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Pharmacists and legislators move to ban ‘gag clauses’

Francis Beaudet

Michigan pharmacists are working with federal legislators to remove a so-called gag clause barring them from recommending when patients might get their medication cheaper.

A recent study out of the University of Southern California found one in four Americans overpays for their prescription drugs.

Larry Wagenknecht is with the Michigan Pharmacists Association. He said pharmacy benefits managers - middlemen between insurance companies, drug companies, and pharmacies - make pharmacies sign gag clauses.

“This gag order occurs when a patient who has a 20 dollar copay on a prescription might be able to pick up that particular medication from the pharmacy when they pay cash for a less amount of money.”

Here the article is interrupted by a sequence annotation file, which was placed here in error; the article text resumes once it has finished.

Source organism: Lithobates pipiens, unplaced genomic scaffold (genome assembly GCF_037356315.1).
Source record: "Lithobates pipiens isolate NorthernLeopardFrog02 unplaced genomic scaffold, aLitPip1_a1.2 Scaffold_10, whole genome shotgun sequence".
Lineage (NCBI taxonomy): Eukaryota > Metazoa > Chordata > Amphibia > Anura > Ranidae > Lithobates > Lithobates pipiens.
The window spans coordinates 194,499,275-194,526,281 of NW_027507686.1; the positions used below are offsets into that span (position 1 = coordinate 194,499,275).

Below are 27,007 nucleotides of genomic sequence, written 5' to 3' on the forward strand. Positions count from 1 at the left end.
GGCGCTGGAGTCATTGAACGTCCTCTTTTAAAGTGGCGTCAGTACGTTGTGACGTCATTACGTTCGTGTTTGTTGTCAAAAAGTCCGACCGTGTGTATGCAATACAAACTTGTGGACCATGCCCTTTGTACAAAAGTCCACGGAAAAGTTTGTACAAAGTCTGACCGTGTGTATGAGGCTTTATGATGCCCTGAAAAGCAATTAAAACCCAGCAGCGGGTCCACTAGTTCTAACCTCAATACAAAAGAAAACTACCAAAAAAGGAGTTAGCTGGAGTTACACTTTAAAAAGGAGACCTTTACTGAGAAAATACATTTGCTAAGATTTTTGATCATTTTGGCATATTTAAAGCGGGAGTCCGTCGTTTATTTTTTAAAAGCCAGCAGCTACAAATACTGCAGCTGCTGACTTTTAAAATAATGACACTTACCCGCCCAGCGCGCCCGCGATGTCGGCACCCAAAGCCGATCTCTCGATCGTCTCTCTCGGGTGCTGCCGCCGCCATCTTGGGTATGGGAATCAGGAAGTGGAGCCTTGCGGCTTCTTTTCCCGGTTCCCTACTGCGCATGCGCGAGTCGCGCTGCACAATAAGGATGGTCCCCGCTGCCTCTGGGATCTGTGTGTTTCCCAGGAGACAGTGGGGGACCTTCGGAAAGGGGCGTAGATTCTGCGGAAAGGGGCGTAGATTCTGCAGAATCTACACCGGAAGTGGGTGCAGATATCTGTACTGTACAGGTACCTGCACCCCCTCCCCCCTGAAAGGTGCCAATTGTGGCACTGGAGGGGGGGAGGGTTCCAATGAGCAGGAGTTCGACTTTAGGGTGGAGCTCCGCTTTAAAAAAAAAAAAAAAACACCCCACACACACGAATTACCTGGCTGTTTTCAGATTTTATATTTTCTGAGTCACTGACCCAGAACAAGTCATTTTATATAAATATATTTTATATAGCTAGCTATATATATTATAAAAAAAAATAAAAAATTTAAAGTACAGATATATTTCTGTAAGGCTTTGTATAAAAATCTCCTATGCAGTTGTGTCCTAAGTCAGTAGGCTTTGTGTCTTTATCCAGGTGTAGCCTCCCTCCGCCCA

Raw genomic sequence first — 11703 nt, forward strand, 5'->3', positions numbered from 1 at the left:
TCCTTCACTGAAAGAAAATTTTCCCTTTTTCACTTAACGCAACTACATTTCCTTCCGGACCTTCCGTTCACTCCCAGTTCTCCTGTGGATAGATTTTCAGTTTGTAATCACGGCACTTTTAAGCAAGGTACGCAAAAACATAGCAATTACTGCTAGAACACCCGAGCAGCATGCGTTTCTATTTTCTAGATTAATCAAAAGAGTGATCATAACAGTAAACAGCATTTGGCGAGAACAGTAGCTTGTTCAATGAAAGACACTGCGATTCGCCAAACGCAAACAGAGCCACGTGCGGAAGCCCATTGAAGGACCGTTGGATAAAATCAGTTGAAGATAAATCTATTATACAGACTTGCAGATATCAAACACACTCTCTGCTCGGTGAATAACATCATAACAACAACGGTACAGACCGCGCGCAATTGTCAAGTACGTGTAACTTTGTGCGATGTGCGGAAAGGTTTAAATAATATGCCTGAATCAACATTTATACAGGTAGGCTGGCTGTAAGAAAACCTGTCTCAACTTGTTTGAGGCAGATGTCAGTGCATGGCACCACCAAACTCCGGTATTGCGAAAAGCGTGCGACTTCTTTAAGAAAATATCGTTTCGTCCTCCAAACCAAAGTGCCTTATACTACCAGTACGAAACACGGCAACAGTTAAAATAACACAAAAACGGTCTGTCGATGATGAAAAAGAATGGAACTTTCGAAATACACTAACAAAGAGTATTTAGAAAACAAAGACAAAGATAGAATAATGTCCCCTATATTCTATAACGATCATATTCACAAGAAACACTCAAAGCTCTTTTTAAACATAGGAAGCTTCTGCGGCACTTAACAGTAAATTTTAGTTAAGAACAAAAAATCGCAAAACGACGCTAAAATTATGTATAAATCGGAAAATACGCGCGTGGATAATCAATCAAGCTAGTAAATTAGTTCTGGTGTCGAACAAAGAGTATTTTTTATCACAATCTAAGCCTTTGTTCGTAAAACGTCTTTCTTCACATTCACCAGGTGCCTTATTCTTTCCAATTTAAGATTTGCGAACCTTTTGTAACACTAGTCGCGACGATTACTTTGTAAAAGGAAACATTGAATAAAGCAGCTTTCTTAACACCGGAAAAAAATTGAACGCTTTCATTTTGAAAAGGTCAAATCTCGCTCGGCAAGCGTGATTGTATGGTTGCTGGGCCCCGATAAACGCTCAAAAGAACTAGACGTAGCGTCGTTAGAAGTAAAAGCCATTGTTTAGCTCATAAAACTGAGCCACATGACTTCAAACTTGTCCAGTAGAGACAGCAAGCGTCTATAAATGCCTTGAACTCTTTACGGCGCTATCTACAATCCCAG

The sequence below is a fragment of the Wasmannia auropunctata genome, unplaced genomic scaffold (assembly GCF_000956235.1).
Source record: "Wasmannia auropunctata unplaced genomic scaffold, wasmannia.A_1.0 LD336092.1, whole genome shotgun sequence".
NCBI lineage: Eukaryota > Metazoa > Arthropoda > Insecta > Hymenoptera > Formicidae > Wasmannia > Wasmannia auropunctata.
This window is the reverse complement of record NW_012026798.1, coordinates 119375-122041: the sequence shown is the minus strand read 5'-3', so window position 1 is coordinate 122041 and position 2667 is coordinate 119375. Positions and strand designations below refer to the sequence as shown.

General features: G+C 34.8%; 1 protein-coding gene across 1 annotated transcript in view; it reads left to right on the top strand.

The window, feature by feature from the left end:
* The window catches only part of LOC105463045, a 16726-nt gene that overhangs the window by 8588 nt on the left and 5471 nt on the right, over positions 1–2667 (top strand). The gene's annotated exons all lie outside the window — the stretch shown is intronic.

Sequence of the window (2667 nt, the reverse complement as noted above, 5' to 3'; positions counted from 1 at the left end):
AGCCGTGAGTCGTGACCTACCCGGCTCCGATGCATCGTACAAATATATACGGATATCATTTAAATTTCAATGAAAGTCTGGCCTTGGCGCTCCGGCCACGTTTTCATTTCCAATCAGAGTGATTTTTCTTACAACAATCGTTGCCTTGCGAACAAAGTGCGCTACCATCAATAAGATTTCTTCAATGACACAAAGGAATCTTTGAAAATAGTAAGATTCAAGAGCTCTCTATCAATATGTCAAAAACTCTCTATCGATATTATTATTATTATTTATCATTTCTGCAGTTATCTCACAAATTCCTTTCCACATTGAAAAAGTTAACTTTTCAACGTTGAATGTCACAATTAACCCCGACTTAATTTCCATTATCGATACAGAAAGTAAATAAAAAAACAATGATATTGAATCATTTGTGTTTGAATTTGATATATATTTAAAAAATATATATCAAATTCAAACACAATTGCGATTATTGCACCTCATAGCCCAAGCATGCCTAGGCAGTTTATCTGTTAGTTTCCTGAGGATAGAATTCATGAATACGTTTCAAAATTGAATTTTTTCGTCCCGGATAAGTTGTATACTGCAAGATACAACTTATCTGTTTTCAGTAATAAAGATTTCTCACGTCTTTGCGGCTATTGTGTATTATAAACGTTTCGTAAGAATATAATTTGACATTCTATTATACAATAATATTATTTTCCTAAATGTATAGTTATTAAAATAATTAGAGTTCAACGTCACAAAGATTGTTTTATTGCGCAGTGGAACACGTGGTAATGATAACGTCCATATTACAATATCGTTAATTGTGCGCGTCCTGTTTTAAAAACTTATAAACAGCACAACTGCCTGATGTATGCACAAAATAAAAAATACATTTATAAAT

US Senator Debbie Stabenow is a sponsor on a bill that would bar gag clauses. She said more and more insurance companies are requiring pharmacies sign contracts restricting what pharmacists can disclose.

“It’s very hard to defend the fact that the pharmacist can’t tell you the lowest price at the counter when you pick up your medicine.”

Stabenow said her bill to remove gag clauses has bipartisan support.

Representatives with the Michigan Pharmacists Association say they are working at both the state and federal level to have these gag clauses banned.